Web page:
Stocks finished flat on Monday as investors held back before congressional testimony by Fed Chairman Ben Bernanke, while scattered buying lifted shares of health insurers and banks.
President Barack Obama revised plans for an overhaul of healthcare. The Morgan Stanley healthcare payor index <.HMO> rose 1.7 percent, but investors said financial shares benefited from the focus shifting away from reform in that sector.
The KBW bank index <.BKX> rose 1.9 percent, but energy shares weighed on the broader market.
Investors are hoping Fed Chairman Ben Bernanke clarifies the Fed's thinking behind last week's surprising hike in the discount rate that begins the removal of the extraordinary liquidity that has propped up markets. Investors treaded carefully, leading to the lowest daily volume so far this year.
People are still trying to figure out what the intentions of Bernanke are, moving forward, said Dennis Cajigas, senior market strategist at Lind-Waldock, a retail brokerage firm in Chicago.
Was the increase in the discount rate simply technical rebalancing or normalization? Or is it going to be something that's indicative of monetary policy down the road?, he added.
The Dow Jones industrial average <.DJI> dropped 18.97 points, or 0.18 percent, to end at 10,383.38. The Standard & Poor's 500 Index <.SPX> shed 1.16 points, or 0.10 percent, to 1,108.01. The Nasdaq Composite Index <.IXIC> fell 1.84 points, or 0.08 percent, to 2,242.03.
Bernanke is scheduled to testify on monetary policy and the economy before House and Senate committees on Wednesday and Thursday.
Energy shares weighed on the S&P 500, but their impact was mitigated by a jump in banks as investors bet that the White House's bid on Monday to resuscitate the stalled healthcare overhaul would take some of the intense regulatory scrutiny off the banks.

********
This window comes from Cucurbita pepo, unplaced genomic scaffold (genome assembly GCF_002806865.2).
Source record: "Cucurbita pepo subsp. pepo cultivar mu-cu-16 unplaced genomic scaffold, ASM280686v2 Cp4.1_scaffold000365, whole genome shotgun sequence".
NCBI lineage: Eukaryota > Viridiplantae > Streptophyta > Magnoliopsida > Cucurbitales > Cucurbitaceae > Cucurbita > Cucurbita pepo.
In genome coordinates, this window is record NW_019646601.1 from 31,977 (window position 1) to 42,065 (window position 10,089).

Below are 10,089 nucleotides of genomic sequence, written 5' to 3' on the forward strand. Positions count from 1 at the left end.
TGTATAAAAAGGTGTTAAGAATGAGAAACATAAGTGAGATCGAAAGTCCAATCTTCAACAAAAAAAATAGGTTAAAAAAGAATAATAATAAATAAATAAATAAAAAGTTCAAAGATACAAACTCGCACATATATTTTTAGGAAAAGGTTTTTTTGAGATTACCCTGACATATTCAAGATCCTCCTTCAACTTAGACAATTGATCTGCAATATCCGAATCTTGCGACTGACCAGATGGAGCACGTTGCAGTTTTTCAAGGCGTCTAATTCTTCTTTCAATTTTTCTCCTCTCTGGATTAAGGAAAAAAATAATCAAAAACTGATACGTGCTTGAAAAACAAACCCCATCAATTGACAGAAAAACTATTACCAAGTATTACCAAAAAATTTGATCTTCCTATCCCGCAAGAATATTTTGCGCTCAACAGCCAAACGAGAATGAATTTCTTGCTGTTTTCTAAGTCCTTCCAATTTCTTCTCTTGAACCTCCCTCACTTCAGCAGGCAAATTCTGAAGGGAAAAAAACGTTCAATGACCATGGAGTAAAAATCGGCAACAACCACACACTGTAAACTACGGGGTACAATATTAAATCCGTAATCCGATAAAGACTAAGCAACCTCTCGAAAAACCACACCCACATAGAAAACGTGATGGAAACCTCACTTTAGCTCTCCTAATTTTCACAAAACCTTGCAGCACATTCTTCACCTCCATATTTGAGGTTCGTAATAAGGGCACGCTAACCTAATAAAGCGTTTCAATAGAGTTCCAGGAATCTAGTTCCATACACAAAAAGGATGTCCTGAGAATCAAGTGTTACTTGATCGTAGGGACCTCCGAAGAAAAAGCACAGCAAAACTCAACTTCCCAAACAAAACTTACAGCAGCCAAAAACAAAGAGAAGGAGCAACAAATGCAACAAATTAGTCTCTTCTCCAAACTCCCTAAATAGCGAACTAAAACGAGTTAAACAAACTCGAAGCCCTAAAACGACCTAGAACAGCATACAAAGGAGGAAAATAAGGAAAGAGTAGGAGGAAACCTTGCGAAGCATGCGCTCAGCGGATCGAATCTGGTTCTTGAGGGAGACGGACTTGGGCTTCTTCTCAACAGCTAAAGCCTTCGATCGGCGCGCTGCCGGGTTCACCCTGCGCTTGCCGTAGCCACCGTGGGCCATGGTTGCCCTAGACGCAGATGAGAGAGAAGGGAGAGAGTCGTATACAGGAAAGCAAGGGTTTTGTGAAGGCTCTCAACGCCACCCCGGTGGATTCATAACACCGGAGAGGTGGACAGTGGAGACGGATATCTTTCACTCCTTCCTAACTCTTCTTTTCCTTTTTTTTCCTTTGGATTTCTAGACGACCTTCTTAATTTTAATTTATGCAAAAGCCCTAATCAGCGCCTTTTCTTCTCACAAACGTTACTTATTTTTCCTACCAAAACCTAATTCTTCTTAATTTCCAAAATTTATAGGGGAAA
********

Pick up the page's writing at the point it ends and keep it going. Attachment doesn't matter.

The S&P energy index <.GSPE> dropped 1.3 percent, while shares of Chevron Corp
But among banks, JPMorgan Chase
The Democrats are going to spend so much political capital trying to get healthcare through that they might not necessarily have that capital to get any major financial reform through, said David Lutz, managing director of trading at Stifel Nicolaus Capital Markets in Baltimore.
Slow trading volume also made investors reluctant to push stocks higher, but a spurt of takeover news involving energy and the pharmaceutical sectors pointed to optimism about share valuations.
In takeover news, oilfield services company Schlumberger Ltd
Schlumberger shares fell 3.7 percent to $61.57 and led decliners in the S&P energy index, but Smith International rose 8.8 percent to $41.03.
Among health insurers, WellPoint Inc
Analysts said the spur for health insurers was a late Friday announcement of a higher-than-expected payment rate for 2011 for privately run Medicare plans.
(Additional reporting by Rodrigo Campos; Editing by Jan Paschal)